As for the amount of weapons in Canada. I once went hunting with some Canadians. Real Canadians, treaty people that are allowed to subsitence hunt whenever they like. The night before I and my friend went on a goose-chase looking for a rifle. It took all night. Finally ended up receiving a rifle only after having drank copious amounts of alcohol at the behest of our benefactor.

    In the US, if I wanted a weapon it wouldn’t take that long to get one bought, borrowed or stolen. There might be a lot of guns in Canada from your perspective but from mine there are hardly any at all.

  37. Jonas Rabbe says:

    Finally ended up receiving a rifle only after having drank copious amounts of alcohol at the behest of our benefactor.

    Sounds comforting 😛

    Seriously though, one thing I’ve noticed about Americans, and especially the rhetoric in American politics is the fear. It may pulled out more with Bush and his mentioning 9.11 an insane number of times during his latest state of the union, but it seems it has “always” been a part of American culture. It is why more than half of all cars in southern California has a gun in its glove compartment, and why (as Michael Moore pointed out ? like him or not) Americans lock their doors when they’re home, while Canadians (and from personal experience, Europeans) leave their doors unlocked.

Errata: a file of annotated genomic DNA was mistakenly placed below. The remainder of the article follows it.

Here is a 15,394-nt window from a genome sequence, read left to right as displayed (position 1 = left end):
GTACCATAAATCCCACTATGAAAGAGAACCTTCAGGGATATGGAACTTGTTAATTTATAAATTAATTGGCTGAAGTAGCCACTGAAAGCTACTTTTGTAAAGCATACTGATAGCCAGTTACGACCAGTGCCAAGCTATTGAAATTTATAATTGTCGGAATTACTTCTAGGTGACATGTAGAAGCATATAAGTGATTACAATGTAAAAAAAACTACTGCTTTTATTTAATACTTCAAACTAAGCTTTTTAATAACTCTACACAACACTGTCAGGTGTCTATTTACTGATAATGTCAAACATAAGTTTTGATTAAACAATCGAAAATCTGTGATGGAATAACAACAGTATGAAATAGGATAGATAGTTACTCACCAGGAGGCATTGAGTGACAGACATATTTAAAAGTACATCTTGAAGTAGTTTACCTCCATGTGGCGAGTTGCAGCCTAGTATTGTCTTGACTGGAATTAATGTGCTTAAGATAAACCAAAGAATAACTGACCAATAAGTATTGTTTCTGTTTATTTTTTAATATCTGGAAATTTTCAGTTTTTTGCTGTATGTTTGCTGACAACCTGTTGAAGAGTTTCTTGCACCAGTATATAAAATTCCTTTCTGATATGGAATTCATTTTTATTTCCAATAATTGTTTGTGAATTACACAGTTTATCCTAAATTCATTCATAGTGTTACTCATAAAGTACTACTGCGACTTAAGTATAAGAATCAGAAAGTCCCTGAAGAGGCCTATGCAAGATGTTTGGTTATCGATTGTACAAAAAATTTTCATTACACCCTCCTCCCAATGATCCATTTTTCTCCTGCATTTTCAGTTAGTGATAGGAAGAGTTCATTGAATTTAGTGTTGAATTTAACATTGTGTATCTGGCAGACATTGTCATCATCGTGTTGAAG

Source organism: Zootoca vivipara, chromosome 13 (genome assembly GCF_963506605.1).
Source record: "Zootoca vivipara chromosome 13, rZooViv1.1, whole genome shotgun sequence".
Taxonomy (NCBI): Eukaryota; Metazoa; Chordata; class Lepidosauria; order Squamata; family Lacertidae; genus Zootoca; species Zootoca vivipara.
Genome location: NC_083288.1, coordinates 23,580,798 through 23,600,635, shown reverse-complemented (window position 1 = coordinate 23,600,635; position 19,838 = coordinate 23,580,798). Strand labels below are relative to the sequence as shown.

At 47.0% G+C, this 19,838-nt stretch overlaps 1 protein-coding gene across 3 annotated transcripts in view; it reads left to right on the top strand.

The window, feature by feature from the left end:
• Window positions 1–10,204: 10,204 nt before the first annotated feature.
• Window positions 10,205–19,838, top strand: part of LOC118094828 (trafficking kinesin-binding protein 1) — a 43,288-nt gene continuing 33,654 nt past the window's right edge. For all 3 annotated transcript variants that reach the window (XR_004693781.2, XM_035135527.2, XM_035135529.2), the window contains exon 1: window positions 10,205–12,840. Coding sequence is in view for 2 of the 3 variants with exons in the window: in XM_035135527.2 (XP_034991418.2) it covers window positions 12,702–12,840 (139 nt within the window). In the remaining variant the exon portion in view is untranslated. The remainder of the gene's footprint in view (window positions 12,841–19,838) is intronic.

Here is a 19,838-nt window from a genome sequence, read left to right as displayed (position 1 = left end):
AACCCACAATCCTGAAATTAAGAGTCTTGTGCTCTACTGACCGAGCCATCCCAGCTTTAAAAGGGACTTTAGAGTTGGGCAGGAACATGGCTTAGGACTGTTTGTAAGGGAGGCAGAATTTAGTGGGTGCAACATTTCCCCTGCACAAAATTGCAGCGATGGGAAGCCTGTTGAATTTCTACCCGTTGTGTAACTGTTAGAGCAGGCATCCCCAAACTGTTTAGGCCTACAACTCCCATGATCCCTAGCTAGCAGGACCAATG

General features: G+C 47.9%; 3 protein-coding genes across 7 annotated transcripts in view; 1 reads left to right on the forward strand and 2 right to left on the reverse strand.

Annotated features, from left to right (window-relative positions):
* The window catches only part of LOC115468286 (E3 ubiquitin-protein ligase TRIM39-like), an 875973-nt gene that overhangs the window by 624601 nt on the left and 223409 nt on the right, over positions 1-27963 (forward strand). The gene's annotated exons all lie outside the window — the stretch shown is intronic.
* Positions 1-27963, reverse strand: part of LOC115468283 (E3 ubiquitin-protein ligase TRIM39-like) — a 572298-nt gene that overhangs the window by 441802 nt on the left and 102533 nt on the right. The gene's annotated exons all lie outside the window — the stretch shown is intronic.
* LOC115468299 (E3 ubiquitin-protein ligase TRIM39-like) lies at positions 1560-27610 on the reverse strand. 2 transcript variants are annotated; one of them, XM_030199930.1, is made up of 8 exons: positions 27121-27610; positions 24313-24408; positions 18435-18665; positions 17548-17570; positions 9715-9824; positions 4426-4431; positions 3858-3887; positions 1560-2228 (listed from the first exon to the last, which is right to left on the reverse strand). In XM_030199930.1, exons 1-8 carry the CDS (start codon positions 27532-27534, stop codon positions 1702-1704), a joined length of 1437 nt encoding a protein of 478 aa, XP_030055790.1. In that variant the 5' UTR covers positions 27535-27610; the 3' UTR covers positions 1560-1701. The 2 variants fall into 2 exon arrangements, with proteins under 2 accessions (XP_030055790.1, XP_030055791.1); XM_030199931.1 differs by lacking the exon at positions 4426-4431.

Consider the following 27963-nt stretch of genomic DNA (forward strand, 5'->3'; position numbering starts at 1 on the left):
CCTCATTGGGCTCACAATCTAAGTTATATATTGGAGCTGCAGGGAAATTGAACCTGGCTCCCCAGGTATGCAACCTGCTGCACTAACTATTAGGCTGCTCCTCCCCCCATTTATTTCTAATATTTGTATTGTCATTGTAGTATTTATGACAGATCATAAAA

One thing I have noticed lately, however, is the same rhetoric taking hold in Europe. You just have to listen to Pia Kj?rsgaard (leader of the Danish nationalist party) for 5 minutes to hear how she exploits fear in the population to gain the influence her party has now. The same is also the case with other politicians throughout Europe. I may just be an idealist with short memory, but I can’t remember this rhetoric 5-10 years ago.

    5-10 years ago Europe was scared of “far away” things like nuclear war or the ozon layer getting up and leaving. Now, and I think this is both tied to the enemy image built from 9.11 and the rhetoric in politics, we are afraid that the immigrant boys we pass on the street will mug, kill, or suicide-bomb us.

    I may be totally of base here since the reason I’ve noticed during the past few years might also be tied to my rise in maturity.

  38. Chris says:

    Holy shit this is a long fucking comment. Joen, if you want just delete it.

    Finally ended up receiving a rifle only after having drank copious amounts of alcohol at the behest of our benefactor.

    Sounds comforting 😛

    LOL, I read that twice before I clicked post and didn’t realize how funny it sounds. The order this all took place in, drink booze, get guns, go home, sleep, wake up, seek out moose.

    Incidentally, being a foreigner, even an American in a small Canadian mining town means you will be offered many drinks. I swear, for three weeks I thought my name was “Chris from Virginia” every time some one introduced me.